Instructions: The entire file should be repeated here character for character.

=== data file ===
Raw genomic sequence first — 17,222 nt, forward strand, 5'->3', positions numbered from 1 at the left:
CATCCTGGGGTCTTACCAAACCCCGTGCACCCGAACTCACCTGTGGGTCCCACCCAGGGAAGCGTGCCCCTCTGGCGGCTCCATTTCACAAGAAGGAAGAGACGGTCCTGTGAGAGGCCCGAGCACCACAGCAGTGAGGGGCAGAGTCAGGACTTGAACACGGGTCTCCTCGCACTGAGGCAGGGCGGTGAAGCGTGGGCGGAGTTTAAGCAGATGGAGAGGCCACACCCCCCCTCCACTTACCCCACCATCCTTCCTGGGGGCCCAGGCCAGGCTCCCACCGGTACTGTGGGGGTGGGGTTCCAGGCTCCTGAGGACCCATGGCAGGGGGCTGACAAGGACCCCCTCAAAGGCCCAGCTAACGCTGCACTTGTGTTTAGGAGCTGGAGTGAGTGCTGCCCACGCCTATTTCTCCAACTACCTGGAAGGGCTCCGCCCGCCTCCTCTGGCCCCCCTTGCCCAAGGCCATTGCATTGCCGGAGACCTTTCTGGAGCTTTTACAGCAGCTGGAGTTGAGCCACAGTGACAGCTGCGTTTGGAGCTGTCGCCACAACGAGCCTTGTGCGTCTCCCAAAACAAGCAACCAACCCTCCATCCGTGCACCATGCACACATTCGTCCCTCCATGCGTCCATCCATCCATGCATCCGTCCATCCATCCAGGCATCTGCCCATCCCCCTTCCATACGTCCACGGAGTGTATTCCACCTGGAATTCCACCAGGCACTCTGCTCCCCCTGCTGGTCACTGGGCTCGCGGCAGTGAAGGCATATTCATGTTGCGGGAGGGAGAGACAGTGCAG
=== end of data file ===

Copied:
Raw genomic sequence first — 17,222 nt, forward strand, 5'->3', positions numbered from 1 at the left:
CATCCTGGGGTCTTACCAAACCCCGTGCACCCGAACTCACCTGTGGGTCCCACCCAGGGAAGCGTGCCCCTCTGGCGGCTCCATTTCACAAGAAGGAAGAGACGGTCCTGTGAGAGGCCCGAGCACCACAGCAGTGAGGGGCAGAGTCAGGACTTGAACACGGGTCTCCTCGCACTGAGGCAGGGCGGTGAAGCGTGGGCGGAGTTTAAGCAGATGGAGAGGCCACACCCCCCCTCCACTTACCCCACCATCCTTCCTGGGGGCCCAGGCCAGGCTCCCACCGGTACTGTGGGGGTGGGGTTCCAGGCTCCTGAGGACCCATGGCAGGGGGCTGACAAGGACCCCCTCAAAGGCCCAGCTAACGCTGCACTTGTGTTTAGGAGCTGGAGTGAGTGCTGCCCACGCCTATTTCTCCAACTACCTGGAAGGGCTCCGCCCGCCTCCTCTGGCCCCCCTTGCCCAAGGCCATTGCATTGCCGGAGACCTTTCTGGAGCTTTTACAGCAGCTGGAGTTGAGCCACAGTGACAGCTGCGTTTGGAGCTGTCGCCACAACGAGCCTTGTGCGTCTCCCAAAACAAGCAACCAACCCTCCATCCGTGCACCATGCACACATTCGTCCCTCCATGCGTCCATCCATCCATGCATCCGTCCATCCATCCAGGCATCTGCCCATCCCCCTTCCATACGTCCACGGAGTGTATTCCACCTGGAATTCCACCAGGCACTCTGCTCCCCCTGCTGGTCACTGGGCTCGCGGCAGTGAAGGCATATTCATGTTGCGGGAGGGAGAGACAGTGCAG